California’s pink bollworm survey of cotton acreage reveals a 24 percent reduction in total cotton acres compared to last year.
Each year, the State of California conducts a survey of cotton acreage as part of its pink bollworm eradication program. These are the most accurate acreage figures as inspectors physically drive every cotton field in the state and record location and size of the field.
According to Roger Isom, president of the California Cotton Ginners and Growers Associations, total cotton acreage for 2015 is 160,806.
In 2005, California cotton acreage was 667,000. By 2009 that number fell to 190,000 acres before rebounding to 365,000 acres in 2012. A year later it fell to just over 278,000 and again to 210,000 acres in 2014.
Most of the cotton planted in California is now extra-long staple Pima varieties.
Pink bollworm data show that Kings County has the most cotton planted at over 51,000 acres, followed by Fresno County at just over 38,000 acres and Merced County at nearly 32,000 acres. Riverside and Imperial counties have a combined 4,500 acres of cotton planted with slightly over 2,800 acres planted in the Sacramento Valley.
“This was better than I had hoped,” said Isom, who earlier in the year estimated about 170,000 acres of cotton based on an informal survey. “I was convinced at last week’s ginner’s meeting in Monterey that we were going to be under 150,000 acres.”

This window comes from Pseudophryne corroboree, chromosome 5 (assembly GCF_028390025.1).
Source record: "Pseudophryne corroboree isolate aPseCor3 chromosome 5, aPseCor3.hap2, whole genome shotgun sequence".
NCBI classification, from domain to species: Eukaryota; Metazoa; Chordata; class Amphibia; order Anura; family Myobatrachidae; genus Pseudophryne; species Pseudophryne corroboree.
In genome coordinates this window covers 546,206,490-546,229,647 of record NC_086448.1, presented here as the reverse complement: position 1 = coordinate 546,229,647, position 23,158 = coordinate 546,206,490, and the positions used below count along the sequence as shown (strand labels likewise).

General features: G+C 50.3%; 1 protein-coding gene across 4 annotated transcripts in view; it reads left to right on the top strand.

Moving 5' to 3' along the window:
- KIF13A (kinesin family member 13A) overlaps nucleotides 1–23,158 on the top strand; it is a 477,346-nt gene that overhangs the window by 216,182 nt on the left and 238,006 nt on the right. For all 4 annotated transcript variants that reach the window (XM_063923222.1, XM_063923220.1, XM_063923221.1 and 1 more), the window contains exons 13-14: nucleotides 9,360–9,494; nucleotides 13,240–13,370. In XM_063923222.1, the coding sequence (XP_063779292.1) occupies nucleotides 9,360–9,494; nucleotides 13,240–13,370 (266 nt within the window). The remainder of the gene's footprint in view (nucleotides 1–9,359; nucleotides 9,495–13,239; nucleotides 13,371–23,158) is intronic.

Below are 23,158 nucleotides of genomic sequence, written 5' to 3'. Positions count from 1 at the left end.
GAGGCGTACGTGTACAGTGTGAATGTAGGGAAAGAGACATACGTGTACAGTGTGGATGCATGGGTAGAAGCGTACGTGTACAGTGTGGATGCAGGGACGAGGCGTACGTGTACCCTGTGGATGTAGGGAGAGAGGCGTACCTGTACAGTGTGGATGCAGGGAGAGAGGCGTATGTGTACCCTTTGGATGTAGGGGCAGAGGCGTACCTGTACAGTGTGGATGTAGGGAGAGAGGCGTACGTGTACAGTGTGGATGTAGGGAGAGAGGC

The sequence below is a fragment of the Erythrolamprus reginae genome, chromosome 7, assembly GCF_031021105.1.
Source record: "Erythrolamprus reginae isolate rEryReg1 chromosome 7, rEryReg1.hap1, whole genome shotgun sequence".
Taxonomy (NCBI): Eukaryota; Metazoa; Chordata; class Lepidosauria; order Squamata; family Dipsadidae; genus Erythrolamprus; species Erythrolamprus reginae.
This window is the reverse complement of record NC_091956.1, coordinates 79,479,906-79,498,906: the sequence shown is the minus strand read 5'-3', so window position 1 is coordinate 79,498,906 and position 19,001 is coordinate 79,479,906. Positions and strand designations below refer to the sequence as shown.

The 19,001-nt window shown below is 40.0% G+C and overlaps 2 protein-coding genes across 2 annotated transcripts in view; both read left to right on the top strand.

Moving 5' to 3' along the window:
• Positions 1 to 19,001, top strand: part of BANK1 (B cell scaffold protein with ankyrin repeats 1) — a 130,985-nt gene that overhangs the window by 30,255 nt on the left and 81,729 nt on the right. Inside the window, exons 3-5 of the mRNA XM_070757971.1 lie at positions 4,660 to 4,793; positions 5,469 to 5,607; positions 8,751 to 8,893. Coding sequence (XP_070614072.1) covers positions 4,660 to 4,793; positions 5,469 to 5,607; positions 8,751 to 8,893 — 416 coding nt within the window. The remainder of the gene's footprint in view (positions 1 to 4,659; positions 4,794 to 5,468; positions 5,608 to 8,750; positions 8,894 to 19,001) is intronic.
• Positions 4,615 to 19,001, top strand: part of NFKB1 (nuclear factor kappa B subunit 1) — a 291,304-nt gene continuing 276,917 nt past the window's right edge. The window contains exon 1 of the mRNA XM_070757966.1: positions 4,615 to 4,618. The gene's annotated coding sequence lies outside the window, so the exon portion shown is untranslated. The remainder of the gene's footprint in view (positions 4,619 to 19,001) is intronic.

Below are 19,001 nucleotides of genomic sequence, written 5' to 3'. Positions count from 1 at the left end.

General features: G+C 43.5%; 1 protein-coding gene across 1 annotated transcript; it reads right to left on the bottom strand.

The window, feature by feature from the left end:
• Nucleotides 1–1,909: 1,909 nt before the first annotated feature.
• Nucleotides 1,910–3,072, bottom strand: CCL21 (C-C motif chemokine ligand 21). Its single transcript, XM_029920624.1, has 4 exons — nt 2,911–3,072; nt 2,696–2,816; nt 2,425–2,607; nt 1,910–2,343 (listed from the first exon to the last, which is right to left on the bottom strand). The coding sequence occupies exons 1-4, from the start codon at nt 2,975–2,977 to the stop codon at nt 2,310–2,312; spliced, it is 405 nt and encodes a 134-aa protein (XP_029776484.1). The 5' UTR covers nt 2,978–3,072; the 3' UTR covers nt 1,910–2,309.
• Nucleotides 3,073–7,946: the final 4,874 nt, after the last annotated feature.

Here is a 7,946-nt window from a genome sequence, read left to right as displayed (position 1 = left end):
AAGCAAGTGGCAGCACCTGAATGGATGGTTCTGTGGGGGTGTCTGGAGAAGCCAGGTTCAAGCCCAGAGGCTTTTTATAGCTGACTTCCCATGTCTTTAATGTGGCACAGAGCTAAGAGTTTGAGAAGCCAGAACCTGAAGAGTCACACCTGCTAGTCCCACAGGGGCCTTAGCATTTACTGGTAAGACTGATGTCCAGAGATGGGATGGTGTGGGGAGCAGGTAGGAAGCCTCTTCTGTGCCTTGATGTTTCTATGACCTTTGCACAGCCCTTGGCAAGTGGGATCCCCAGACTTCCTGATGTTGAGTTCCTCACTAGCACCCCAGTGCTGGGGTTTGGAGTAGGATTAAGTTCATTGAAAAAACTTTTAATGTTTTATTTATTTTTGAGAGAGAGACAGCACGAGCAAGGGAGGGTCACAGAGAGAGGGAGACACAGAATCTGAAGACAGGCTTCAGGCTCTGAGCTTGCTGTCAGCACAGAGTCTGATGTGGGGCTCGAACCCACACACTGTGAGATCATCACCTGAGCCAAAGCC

This year’s acreage count is the lowest since before the Great Depression, according to Isom’s association.
Data for 1941 – the earliest available from the USDA – shows harvested acres that year totaled 351,000 with all but 300 of those acres planted in Upland varieties.
By 2012 that ratio switched as two-thirds of the cotton grown in California was Pima.
California cotton acreage totaled more than one million from about 1973 through 1997. Since then acreage numbers have dropped significantly each year.
As acreage has declined yields have steadily increased to well over 1,500 pounds per acre with Pima yields trailing Upland yields by about 100 pounds per acre, according to the USDA.
Isom said he won’t know the Pima versus Upland ratio for California until later this summer, but suspects that of the total, 75 percent could be Pima varieties.